Brad's Blog
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June 2
We walked about 5 miles in Farragut Park yesterday, and the most intriguing thing I saw was a giant puffball mushroom, which I thought was a lost soccer ball:

There were 4 or 5 more, and with research I learned they're edible, but I'm happy not to try eating it...

June 3
We hiked the Saltese Uplands today, a 5 mile loop trail with great wildflowers and views of the natural landscape abutting suburban sprawl east of Spokane. 

I've seen these flowers elsewhere but don't know their name... (learned later they are blanket flowers, and there were some blooming later on the old mill site)


This is the view off the uplands, of what was Saltese Lake until farmers in the 1800's drained it for agriculture.  It's now slated to return to being a wetland, helping to feed the local aquifer, and the record precipitation illustrated the start of that process...

June 6

The day started out with a circle around the sun, with an extra arc (to the left):
I used my fist to block the sun, and there are some jet streams to confuse things, but the extra arc is to the left of the central circle...

Then we went to Upper Twin Lake, which now has a common loon:




This Goldeneye mother had a whole train, with 14-15 ducklings...



A young moose cavorted through the native lilies


The yellow headed blackbird was furtive in the reeds.


This pied grebe had two chicks on its back, who would dive when she did...

June 13
Bunchberries are in the dogwood family, and I seldom have seen such nice patches as this year at Priest Lake:

I love their bilateral symmetry--the way the flowers and leaves could be split by a mirror and would still look the same...

  June 14
My son Birrion and I were walking Butters along Tsemini Flats today, when he spied this mountain lady's slipper: I'd just been saying how this particular walk is pretty boring, when he disproved it with this...

  I discovered lady's slippers along the lake road many years ago, but since then there's been an accidental campaign to decimate them.   I used to be able to bicycle along and count 30 or more clumps along the ditch.  Then the county decided to shore up the ditches with coarse rock...  No more lady's slippers.  This spring some kind of pipeline is removing almost all of the remaining habitat...  So I was glad my son found this one, which is alongside the trail and probably safe for a while.  As we went back toward home, one small patch remains where the pipeline work is going on.  Our area is developing rapidly, and although there's still plenty of wildflower habitats in the woods and hills, some environments, like the easily developable Rathdrum Prairie, are almost gone....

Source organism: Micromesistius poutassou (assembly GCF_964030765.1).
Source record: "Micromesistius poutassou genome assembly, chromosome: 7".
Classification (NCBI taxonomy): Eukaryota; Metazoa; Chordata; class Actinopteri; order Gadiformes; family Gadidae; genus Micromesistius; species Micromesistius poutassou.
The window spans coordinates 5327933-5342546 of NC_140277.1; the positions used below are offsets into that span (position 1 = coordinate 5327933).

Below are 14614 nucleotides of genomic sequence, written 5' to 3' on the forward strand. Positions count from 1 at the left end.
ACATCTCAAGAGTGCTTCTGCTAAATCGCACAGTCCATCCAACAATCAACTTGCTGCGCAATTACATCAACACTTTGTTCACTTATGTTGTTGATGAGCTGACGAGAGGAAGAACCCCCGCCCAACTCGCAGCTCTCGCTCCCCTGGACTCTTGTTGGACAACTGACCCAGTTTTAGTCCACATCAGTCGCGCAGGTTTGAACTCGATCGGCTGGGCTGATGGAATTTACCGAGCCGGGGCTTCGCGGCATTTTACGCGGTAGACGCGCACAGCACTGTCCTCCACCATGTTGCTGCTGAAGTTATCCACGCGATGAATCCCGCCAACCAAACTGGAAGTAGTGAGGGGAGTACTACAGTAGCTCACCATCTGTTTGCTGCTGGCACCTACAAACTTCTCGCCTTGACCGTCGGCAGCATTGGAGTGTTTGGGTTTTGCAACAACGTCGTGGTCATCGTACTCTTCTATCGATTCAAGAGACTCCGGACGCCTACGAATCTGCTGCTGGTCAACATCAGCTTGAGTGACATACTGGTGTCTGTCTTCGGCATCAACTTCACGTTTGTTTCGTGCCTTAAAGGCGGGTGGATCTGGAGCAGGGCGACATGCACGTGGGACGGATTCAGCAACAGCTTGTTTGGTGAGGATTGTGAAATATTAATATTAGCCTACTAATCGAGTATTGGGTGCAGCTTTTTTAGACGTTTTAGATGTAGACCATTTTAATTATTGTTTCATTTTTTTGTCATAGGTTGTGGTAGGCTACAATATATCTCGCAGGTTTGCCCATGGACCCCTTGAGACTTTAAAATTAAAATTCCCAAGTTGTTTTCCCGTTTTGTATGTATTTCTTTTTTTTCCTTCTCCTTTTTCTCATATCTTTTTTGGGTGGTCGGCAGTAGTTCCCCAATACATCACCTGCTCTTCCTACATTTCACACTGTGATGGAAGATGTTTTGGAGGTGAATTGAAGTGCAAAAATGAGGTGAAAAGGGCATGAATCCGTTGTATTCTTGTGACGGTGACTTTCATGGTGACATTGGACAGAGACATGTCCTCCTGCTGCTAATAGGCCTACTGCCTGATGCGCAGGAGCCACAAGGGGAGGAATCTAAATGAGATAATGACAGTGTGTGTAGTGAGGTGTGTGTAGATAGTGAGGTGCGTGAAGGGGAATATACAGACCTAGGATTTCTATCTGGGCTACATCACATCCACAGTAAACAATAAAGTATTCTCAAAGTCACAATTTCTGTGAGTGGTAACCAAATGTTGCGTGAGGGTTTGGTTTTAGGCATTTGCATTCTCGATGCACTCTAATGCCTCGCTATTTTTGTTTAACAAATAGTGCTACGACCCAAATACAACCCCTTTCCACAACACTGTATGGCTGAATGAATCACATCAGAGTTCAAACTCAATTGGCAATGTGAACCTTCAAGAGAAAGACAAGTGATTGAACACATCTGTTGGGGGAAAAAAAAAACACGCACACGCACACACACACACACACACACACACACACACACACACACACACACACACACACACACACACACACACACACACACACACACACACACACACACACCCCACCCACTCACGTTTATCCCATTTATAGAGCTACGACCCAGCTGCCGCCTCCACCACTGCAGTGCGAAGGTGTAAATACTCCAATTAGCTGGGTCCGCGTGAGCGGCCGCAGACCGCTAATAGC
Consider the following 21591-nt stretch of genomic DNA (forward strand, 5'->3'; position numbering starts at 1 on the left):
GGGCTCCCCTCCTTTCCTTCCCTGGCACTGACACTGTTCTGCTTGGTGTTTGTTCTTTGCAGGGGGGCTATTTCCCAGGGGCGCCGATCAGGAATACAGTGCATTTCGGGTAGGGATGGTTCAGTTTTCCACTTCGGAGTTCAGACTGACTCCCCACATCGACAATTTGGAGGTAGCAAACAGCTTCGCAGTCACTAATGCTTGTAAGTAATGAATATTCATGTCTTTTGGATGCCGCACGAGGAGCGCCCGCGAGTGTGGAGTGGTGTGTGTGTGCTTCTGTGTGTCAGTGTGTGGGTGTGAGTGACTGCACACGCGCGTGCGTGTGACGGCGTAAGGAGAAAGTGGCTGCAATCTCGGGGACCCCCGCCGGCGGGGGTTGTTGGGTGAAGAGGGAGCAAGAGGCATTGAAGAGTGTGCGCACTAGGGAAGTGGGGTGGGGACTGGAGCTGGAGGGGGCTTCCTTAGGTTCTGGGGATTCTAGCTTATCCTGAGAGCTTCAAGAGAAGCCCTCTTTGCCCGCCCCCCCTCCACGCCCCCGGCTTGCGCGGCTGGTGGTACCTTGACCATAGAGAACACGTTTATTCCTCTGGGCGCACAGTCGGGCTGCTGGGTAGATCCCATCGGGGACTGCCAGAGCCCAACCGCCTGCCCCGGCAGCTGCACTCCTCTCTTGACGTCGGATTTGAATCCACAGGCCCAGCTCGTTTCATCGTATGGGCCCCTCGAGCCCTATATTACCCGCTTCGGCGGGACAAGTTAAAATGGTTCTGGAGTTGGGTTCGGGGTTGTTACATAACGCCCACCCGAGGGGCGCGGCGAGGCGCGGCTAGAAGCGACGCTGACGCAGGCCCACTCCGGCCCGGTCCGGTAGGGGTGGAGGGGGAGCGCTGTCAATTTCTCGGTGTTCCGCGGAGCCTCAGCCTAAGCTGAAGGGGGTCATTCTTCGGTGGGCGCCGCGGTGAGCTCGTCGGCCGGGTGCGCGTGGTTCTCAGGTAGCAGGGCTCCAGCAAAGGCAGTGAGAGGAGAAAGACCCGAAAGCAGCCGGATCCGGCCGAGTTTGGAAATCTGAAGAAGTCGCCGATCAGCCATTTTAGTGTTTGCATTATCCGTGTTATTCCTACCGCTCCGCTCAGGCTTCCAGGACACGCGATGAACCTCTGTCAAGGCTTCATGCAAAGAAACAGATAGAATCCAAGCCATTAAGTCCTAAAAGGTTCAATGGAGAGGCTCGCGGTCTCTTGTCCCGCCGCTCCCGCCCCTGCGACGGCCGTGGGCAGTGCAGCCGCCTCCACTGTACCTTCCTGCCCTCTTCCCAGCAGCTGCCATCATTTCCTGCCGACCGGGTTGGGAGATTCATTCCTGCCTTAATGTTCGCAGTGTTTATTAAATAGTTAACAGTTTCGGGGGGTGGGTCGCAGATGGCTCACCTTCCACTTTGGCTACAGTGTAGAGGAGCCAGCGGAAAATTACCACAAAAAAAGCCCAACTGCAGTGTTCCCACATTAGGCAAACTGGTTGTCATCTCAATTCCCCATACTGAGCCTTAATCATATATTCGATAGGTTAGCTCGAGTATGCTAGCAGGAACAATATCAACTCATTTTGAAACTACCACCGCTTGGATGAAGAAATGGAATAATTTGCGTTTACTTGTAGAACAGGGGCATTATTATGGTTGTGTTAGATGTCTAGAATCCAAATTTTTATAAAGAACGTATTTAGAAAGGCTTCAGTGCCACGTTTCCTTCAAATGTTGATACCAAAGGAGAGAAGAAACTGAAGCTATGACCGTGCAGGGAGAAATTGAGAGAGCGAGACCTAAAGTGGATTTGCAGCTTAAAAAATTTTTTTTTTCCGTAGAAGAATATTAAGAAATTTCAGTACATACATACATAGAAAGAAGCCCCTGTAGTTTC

I got sidetracked by my tirade.  My son looked them up on wikipedia during our walk and we learned that on this date in 1806 (I think) the Lewis and Clark expedition recorded the "discovery" of the flower, near Weippe, Idaho, near where we used to live...  That was a cool double coincidence...

June 16
I got an idea that cleaning pots for hours (after the outside pottery display has gotten dusted by pine pollen) would be more fun if I videoed it, so I tried a time lapse function on my new camera and filmed various parts of my day today: https://youtu.be/fNq8N6S1Mp8
This was the first one I made earlier today https://www.youtube.com/watch?v=XCcQGrLUOis

June 17


I noticed this nest when I was  walking today, then I noticed it was occupied...
The wild flowers are still coming--paintbrush is just starting, as is syringa

(paintbrush)
June 25

With highs predicted near 90 today, I took a walk by the Mill Pond early today...

Here's a red tailed hawk flying past a robin...

I WAS ATTACKED BY THIS SAVAGE!--no wait--that's just Butters shaking off while still in the water...


Turtles are nothing special to the Mill Pond--they look like this and are often called painted turtles because of their colorful underside (plastron).  Just learned they're a highly invasive species--https://en.wikipedia.org/wiki/Red-eared_slider

But looking through my photos from last week I saw this one, without the smooth carapace.  Maybe a different species...  Neat!


This was a record of 6 painted turtles on one log last week...

June 26
My son Forrest got me a macro (which Nikon calls Micro) lens, which is good for closeup photos.  Usually you need a tripod to keep it in focus, but in sunlight I was able to try it out on some backyard flowers:

This isn't a real close close up, but it was in focus well enough to extract out the bugs and still be well focused:

 





 
Books read and other media of note
  Pawn by Timothy Zahn.   This is more a mystery than a sci fi adventure, with some humans abducted for unknown reasons.  Most of the humans are not easy to identify with, but Zahn makes the story compelling...

Friday by Robert Heinlein.  Heinlein's later works tend to promote apparently his own views of a future of free love, which no doubt helped to sell them but gets in the way of my appreciation of them...  Still he was a very prescient writer...



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